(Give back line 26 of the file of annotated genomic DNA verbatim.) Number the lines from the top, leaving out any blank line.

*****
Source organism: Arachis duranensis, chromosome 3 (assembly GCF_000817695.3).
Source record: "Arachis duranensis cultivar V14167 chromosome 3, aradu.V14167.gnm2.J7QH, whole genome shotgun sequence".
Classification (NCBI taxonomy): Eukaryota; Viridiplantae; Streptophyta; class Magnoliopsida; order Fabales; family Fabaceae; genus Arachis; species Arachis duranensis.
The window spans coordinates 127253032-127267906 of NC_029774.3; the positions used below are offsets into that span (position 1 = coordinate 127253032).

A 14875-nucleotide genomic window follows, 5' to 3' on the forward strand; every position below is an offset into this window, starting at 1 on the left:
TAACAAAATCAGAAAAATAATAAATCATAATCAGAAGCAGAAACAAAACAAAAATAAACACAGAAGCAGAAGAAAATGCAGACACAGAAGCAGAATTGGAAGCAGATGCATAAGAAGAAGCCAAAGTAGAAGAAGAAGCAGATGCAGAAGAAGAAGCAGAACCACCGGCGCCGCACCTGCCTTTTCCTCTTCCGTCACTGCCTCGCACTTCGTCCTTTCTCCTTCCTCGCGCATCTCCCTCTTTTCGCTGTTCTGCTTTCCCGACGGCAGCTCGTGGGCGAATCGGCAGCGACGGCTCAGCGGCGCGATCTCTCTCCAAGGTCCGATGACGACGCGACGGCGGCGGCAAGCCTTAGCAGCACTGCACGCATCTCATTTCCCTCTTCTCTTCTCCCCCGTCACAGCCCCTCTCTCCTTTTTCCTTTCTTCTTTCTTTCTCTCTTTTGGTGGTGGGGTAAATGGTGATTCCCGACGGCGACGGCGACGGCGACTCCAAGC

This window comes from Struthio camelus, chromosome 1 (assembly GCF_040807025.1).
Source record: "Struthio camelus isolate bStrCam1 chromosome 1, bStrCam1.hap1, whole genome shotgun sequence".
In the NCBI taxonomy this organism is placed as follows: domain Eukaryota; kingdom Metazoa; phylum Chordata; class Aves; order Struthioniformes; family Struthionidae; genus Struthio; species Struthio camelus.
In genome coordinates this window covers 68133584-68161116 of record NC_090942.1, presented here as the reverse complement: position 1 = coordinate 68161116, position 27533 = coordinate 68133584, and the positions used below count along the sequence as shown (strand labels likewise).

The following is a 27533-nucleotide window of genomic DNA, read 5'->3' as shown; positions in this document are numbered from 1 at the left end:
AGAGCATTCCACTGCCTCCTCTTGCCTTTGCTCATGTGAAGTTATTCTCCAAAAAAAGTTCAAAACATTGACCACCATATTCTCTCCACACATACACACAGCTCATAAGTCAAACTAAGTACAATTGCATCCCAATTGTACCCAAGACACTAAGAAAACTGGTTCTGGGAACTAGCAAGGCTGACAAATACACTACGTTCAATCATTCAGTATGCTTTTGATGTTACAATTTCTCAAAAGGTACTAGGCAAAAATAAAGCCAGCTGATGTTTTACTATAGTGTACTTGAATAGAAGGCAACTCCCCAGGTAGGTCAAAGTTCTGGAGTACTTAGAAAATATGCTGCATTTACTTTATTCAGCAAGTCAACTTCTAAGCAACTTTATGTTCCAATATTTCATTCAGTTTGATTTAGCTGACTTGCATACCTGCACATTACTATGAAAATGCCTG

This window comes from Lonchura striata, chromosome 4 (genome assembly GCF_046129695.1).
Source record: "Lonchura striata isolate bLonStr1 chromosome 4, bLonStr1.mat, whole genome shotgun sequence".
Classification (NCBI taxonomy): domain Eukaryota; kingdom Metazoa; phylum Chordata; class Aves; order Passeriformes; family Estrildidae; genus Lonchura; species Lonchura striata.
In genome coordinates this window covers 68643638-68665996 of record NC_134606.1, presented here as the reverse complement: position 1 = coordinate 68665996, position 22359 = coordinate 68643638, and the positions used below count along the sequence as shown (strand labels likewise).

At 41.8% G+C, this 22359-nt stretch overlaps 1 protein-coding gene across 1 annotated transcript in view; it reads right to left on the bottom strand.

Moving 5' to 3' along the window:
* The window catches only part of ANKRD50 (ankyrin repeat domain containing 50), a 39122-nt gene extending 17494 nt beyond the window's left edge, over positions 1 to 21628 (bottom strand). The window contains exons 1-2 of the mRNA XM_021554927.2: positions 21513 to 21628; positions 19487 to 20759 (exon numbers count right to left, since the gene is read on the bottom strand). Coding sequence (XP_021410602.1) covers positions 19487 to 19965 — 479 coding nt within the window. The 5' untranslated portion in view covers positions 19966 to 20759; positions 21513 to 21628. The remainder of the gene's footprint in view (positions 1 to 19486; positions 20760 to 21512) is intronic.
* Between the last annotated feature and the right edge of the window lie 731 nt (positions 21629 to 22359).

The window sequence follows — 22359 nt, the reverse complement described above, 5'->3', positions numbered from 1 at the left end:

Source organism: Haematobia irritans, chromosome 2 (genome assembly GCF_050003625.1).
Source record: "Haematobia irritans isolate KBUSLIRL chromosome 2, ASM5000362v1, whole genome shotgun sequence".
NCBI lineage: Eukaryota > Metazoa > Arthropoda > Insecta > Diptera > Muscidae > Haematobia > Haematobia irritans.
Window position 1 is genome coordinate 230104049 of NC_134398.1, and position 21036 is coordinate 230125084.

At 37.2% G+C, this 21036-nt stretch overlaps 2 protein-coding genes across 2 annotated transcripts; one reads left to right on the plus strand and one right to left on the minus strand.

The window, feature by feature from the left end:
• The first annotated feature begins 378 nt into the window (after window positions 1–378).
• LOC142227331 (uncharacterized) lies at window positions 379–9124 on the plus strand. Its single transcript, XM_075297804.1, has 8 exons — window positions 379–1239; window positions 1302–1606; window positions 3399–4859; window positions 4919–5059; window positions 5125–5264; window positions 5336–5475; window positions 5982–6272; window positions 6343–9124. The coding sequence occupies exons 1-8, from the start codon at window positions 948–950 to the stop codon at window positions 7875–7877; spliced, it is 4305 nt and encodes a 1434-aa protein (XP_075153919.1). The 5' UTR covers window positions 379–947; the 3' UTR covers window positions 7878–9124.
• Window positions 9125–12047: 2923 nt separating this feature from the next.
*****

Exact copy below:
At 37.2% G+C, this 21036-nt stretch overlaps 2 protein-coding genes across 2 annotated transcripts; one reads left to right on the plus strand and one right to left on the minus strand.